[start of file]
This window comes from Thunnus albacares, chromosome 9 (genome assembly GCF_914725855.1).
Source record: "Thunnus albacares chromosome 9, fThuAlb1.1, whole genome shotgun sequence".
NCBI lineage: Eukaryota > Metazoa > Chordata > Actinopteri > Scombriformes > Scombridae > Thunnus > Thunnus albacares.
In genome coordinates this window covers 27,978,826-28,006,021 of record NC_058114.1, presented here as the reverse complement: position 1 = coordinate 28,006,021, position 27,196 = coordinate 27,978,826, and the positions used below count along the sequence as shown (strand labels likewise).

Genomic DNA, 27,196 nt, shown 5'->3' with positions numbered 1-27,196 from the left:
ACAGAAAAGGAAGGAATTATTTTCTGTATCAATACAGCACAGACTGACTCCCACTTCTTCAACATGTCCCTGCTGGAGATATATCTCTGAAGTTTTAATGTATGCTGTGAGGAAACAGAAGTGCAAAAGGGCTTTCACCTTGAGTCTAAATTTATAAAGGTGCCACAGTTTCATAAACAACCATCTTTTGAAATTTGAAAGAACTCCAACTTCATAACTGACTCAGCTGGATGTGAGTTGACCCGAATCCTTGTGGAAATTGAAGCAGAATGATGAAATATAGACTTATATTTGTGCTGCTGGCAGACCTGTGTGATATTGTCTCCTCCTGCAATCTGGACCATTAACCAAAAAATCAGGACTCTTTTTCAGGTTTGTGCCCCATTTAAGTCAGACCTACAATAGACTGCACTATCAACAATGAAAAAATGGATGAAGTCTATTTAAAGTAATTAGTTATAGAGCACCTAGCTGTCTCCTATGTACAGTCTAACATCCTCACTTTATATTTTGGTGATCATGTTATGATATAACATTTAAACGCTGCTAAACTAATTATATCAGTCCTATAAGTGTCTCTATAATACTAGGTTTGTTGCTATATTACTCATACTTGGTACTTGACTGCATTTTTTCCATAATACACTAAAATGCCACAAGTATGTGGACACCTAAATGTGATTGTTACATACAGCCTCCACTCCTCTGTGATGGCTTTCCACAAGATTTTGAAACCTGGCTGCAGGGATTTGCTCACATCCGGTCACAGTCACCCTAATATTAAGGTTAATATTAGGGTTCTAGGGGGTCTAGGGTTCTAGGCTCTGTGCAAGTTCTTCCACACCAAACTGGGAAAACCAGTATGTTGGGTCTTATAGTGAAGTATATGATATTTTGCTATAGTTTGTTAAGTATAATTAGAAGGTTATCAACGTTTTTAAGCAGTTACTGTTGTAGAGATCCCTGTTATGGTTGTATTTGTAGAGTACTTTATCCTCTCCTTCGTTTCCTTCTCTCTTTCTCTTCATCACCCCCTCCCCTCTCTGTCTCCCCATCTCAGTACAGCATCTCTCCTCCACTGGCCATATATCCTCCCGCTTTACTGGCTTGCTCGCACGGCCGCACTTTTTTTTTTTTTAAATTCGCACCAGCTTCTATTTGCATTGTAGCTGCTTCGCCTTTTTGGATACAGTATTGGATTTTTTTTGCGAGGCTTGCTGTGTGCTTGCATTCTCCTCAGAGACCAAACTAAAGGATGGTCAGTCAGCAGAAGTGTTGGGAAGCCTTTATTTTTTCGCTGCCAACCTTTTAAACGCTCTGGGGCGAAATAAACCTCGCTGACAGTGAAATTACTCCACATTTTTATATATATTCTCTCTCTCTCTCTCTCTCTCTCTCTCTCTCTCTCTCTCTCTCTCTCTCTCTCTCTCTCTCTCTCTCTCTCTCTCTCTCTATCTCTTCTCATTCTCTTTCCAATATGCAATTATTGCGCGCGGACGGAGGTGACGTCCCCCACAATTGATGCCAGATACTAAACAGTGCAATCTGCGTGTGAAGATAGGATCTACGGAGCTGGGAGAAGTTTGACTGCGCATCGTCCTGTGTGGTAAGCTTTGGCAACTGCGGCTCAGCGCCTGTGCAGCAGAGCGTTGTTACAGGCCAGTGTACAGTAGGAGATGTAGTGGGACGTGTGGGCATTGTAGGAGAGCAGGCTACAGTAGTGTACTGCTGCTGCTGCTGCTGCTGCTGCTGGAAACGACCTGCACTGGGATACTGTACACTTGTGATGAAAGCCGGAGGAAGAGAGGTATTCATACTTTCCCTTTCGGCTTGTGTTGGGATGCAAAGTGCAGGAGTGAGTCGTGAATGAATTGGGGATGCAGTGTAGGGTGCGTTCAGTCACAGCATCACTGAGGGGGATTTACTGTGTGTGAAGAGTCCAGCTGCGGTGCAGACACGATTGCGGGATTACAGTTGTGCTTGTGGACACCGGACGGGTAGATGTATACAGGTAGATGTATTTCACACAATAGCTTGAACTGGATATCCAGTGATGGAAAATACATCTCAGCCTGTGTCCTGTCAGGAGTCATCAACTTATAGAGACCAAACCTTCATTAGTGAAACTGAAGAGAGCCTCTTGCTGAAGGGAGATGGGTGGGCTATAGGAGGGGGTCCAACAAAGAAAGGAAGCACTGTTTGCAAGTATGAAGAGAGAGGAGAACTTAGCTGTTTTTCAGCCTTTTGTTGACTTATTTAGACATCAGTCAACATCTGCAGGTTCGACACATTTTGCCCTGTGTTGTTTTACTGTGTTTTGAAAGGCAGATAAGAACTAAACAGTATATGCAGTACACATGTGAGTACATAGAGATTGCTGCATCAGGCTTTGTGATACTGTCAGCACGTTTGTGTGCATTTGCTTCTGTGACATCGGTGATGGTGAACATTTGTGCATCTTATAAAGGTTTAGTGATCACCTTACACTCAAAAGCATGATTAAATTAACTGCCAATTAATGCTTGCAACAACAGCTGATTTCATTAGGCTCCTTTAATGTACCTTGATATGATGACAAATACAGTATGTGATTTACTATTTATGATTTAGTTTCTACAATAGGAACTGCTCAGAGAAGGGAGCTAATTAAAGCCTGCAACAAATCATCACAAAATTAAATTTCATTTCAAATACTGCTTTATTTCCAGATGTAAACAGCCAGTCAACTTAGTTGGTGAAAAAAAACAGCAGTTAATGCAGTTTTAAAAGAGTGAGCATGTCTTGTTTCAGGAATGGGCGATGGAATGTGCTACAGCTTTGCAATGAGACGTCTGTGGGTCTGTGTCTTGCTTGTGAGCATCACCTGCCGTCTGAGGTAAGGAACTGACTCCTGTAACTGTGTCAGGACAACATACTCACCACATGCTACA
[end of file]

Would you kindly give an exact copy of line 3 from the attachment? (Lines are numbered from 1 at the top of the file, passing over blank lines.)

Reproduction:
NCBI lineage: Eukaryota > Metazoa > Chordata > Actinopteri > Scombriformes > Scombridae > Thunnus > Thunnus albacares.